There are four types of appearances in the YKC: an initial suitability assessment to join the Court, followed by a conference where an Action and Support Plan is prepared, a number of progress reviews, and finally a ‘graduation’ where the young person is ultimately sentenced. The Action and Support Plan is the guiding document and it sets out the immediate needs and long term goals. This includes accommodation, disability and mental health support, cultural engagement, education and work opportunities. Importantly, it also specifies the parties responsible for working with the young person to meet those goals. As stated by one young person during the evaluation published by Inside Policy in June 2022:
‘Aboriginal kids get to sit down with Elders at a table, sort out their situation. [It’s] Heaps comfortable – more comfortable than being in the courtroom’.
The process has been developed and streamlined over time. In 2015, the process involved a young person appearing before a Registrar ahead of their appearance in front of a Children’s Court magistrate. Today, a young person will usually have the same magistrate guiding them through each appearance and this helps to develop a mutual understanding. Initially, proceedings were adjourned for months at a time. Today, young people attend court frequently after their release, with the length of time between appearances gradually increasing as a young person becomes more settled. Importantly, this process is youth led: if the young person wants to come back more frequently the Court will do its best to follow their lead. The length of involvement is also youth led and young people request to remain in the Court, even after the Court invites them to take a graduation date.
Success of the YKC and its expansion
Since its inception in 2015, the YKC has continued to expand. It started out as an unfunded pilot, with stakeholders such as the Children’s Court, ALS and Youth Justice absorbing the strain of the additional sittings and supervision. Elders participated without pay, giving up their time to attend Parramatta Children’s Court and support young people both inside and outside the Court. In 2019, the pilot expanded to Surry Hills Children’s Court following NSW Government funding of $2.7 million over three years. In July 2022, the NSW government announced funding of $5.8 million over four years to provide for a welcome expansion of the YKC to Dubbo. There is a need and a desire for the expansion of the YKC to other communities as well. There is still no specialist Children’s Court in Far Western NSW, Wagga Wagga or the Northern Rivers, let alone a Youth Koori Court.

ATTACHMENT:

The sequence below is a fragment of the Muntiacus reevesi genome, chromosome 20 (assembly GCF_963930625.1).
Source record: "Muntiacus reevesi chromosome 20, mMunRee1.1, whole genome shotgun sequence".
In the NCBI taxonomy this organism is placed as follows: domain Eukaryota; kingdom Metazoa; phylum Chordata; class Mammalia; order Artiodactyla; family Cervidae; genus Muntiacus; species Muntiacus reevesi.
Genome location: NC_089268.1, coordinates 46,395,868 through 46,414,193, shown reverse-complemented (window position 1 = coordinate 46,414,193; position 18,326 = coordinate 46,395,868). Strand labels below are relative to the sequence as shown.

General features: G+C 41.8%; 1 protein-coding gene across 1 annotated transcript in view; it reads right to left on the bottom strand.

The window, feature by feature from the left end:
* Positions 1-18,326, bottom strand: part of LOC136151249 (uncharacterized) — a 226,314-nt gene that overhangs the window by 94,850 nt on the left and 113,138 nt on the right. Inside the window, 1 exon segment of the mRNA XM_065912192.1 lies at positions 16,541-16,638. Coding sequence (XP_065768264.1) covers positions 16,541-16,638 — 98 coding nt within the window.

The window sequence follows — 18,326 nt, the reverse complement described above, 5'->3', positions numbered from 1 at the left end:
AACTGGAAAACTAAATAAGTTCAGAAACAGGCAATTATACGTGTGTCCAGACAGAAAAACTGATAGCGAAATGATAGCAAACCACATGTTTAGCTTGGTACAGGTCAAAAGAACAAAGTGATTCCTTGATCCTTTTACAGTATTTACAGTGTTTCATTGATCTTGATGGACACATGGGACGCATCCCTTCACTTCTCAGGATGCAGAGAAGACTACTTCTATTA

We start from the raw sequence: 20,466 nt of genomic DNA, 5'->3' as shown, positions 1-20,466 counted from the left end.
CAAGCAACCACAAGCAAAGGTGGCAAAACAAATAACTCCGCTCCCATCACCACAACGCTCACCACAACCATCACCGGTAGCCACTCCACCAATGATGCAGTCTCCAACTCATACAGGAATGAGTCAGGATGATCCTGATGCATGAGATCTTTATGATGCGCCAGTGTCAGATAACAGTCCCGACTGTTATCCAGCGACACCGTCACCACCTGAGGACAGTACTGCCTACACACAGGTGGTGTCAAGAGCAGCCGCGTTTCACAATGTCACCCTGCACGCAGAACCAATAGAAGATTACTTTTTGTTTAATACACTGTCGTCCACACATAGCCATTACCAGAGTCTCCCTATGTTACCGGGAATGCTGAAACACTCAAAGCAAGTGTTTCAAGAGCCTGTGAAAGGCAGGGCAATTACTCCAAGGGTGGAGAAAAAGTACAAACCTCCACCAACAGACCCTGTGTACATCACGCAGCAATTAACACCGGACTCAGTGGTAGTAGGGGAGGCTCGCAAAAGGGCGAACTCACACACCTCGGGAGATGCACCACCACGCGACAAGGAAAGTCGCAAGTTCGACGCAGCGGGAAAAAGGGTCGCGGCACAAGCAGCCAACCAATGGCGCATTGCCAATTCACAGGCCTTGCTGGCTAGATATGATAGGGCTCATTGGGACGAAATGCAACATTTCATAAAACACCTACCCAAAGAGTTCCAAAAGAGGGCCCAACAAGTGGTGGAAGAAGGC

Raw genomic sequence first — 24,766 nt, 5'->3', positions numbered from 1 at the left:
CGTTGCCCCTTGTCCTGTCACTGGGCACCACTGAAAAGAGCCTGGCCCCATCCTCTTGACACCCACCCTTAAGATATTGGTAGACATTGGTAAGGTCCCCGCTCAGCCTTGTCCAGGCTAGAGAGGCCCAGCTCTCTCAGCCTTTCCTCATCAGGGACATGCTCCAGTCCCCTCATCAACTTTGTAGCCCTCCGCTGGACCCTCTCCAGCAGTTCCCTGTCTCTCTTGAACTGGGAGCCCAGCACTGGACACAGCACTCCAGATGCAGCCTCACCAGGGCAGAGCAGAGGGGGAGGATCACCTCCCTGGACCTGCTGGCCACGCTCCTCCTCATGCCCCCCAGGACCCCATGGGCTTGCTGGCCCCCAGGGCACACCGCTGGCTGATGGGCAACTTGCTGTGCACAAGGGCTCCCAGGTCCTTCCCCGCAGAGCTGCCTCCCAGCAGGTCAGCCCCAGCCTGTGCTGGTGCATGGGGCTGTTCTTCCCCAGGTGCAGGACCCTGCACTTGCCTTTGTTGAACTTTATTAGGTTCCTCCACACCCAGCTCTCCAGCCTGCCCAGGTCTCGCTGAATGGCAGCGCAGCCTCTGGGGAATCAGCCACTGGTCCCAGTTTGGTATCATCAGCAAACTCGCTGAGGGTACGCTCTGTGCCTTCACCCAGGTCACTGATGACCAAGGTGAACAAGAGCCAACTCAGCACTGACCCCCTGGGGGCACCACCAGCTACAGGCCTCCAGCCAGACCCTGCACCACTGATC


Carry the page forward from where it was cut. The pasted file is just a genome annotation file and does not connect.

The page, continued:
Those who work within the Court know its impact, as do Aboriginal communities and other stakeholders across the State who call for YKCs in their locations. The recently released Inside Policy evaluation of the YKC found ‘overwhelming support for the YKC from its staff and stakeholders, as well as participants and their family members’. The evaluation emphasised the importance of the relationship between young people and Elders, the involvement of Aboriginal staff at all levels, and the importance of young people having a voice in decision making. Their cost-benefit analysis found that for every dollar invested in the YKC, twice that amount was saved in down the line costs.
Support for the YKC and its expansion can be found in the April 2022 NSW Bureau of Crime Statistics and Research (‘BOCSAR’) report. The report found that young people participating in the Court are 40 per cent less likely to be jailed than comparable Aboriginal young people who proceeded through the usual Children’s Court process, without any adverse impact on re-offending. This finding is particularly stark when we consider the gross over-representation of Aboriginal young people in custody, the impact of incarceration on a young person’s physical and mental wellbeing, and the impact that incarceration has on the wellbeing of their communities.
The success of the YKC is evident. Young people with children in their care are able to take care of the children, and they are embedded in and supported by a strong community. Young people are able to break the cycle of constant rotation between community and custody. For instance, a recent graduate of the YKC, who spent 2020 and 2021 in the YKC, did not spend a single night in custody during this period. In contrast, the same graduate had spent 55 per cent of her young life, between the ages of 11 and 14, in custody.
Of course, not all young people referred to the YKC graduate from the Court. It does not exist in isolation from our broader social and economic environment and it is not a magic wand. But it is a powerful tool that listens to children. It takes children, who would otherwise continue rotating in and out of prison, and helps them walk a different path. As one graduate, Josephina Bates, put it:
‘They encourage you and help you to really believe you’re capable of reintegrating back into the community, because when you first come out of Juvi, you’re kind of, in a sense, you’re hopeless for your future. You don’t believe that you can go anywhere or be anything after what you’ve been through. It breaks you and that comes back to trauma… that trauma that you go through. It breaks you to the point where you don’t believe that you can be anything anymore. I think in Koori Court they rebuild your confidence. They rebuild your belief that things can get better’.